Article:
Edward said...

Ok Zen, so Sembawang Port wasn’t the best place to work in. At least you could take solace in your morning nasi lemak and teh tarek ritual. I worked in a brick works for 3 years in the 70s. The conditions were pretty bad – but I had no nasi lemak or teh tarek to turn to. The best I could hope for was a hamburger. Believe me, nothing beats nasi lemak. Hopefully the working conditions in Sembawang Port has improved since. By the way I’ve heard that the standard of the transport system in Singapore is now world class. Colleagues of mine who returned from holidays there were really impressed with our MRT system.

Are you sure that Ang Mo Kio means “red tomato”? Ha, all these years I thought it meant “English Kio” (whatever “Kio” means).

Zen said...

Edward - It was not the grinding work that put me off, but the amount of office politics was incrediable, being played out so 'deftly' by many players so much so that the decent chaps would like to head for the exit doors. One of my officers cautioned me: "Lam, please watch out. You may be shot and do not know where the bullets came from!" There were words of wisdom from ancient china and they were: If the emperor listened to evil court officials, it was time for the good ones to excuse themselves, giving a lame excuse that they were now old, unable to contribute, hence requested to retire and returned back to ancestral homes. Coming back to 'kio', it can be the name for a vegetable belonging to the eggplant family. For nasi lemak, many living in this region knows that it widely known as a common and humble food equally fond by the rich and poor, but now a tourist minister of a neighbouring country dropped a bombshell, claiming that this dish originated from her country creating disquiet among singaporeans. In other words, she is calling Singapore a copy-cat - how preposterous can it be!

Edward said...

Never mind Zen, now that you have retired you can look back on all the “bad old days” and proudly say “I walked straight”. Unfortunately political infighting is fairly common in large organisations and this can have disastrous consequences for productivity. I’ve worked in the education sector for over 25 years and witnessed similar issues in many departments. Like you I no longer have to confront these debilitating daily experiences. They’re all history now. But I’m sure we both have happy memories of our working lives … and I’m not just referring to your morning rendezvous with Aziz the sarabat nasi lemak man. Which brings me to my final point – I’ve always thought nasi lemak was a typical Singapore hawker meal. They are sold in Malay stalls and even by vendors who don’t have a permanent stall – who may carry their food such as nonya cakes, curry puffs and nasi lemaks in big aluminium pots or baskets from their kampong. I recall a number of Malay children selling all these home-made food outside the gates of Mt Emily swimming pool. They stood on the ground with their wares displayed on open baskets which included bottles of chilli sauce and sweet sauce. OMG my mouth is starting to water …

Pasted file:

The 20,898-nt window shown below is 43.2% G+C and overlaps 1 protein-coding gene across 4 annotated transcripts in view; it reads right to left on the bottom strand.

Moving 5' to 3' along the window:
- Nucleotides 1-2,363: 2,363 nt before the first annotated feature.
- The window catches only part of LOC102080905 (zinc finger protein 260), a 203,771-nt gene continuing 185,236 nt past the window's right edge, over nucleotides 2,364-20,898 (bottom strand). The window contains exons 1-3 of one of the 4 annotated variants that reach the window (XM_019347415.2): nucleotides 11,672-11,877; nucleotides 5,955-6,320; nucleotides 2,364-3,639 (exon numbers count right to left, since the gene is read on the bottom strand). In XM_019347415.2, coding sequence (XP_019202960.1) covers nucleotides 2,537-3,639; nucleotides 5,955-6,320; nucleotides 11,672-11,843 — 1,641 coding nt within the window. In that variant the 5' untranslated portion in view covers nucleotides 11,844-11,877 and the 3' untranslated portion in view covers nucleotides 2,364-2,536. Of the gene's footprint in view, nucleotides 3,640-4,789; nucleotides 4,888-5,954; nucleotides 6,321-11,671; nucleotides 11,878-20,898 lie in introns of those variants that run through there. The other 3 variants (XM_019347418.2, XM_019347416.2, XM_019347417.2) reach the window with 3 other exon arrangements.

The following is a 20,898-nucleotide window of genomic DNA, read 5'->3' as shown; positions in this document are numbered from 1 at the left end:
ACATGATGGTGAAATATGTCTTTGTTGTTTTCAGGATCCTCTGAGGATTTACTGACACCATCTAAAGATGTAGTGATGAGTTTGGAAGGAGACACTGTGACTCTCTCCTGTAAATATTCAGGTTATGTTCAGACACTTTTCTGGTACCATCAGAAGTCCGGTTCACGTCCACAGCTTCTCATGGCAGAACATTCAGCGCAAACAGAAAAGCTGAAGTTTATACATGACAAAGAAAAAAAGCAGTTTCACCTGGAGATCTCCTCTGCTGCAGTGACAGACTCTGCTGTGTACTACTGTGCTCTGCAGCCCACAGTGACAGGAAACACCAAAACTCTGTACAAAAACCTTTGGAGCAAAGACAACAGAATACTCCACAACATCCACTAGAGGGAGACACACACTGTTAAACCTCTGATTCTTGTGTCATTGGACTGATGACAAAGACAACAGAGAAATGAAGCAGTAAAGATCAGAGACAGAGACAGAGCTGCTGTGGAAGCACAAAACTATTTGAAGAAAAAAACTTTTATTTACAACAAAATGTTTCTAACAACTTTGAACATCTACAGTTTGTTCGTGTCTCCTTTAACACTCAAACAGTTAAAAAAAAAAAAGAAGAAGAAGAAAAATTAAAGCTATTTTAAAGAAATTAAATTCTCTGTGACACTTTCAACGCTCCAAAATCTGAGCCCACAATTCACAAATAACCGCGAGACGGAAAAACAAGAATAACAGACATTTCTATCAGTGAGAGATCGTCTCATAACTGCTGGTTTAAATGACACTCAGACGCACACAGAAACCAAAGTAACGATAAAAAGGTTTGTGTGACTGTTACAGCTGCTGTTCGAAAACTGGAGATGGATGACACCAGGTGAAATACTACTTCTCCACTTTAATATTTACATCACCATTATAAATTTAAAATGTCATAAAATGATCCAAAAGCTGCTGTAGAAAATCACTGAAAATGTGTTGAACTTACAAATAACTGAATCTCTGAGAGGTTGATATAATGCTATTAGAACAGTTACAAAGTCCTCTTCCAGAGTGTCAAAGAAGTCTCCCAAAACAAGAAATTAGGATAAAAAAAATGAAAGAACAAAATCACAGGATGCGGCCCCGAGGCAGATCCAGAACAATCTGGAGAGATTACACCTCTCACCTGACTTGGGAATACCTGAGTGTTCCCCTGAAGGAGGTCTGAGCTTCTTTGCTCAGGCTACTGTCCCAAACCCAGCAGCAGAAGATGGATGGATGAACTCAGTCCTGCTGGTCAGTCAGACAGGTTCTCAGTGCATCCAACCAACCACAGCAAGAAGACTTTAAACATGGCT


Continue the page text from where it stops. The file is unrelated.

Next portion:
Anonymous said...

I was staying in the neighbourhood until 2 and half years ago. From Jln Batai, I moved to Yio Chu Kang Gdns in 1979, then to Thomson Green in 1986. I moved to the West only in 2007 so that it will be easier for my sons to attend an all boys school in the West. So Edward, I saw the changes in Sembawang Hills Est. I moved along with the changes. E.g. After Radiant Store closed, a cakeshop occupied the premises, then a farmers' Co-Op (SAHE)supermarket occupied both the former Radiant Store and the Bar premises. When SAHE closed, a Chineses Restaurant took over, followed by Ivin.

The essence of the Estate is still there...the same quiet, unhurried pace of life.

Freddy Neo said...

Sorry, the previous was mine. I must have clicked wrongly and appeared as anonymous.

Freddy Neo

Lam Chun See said...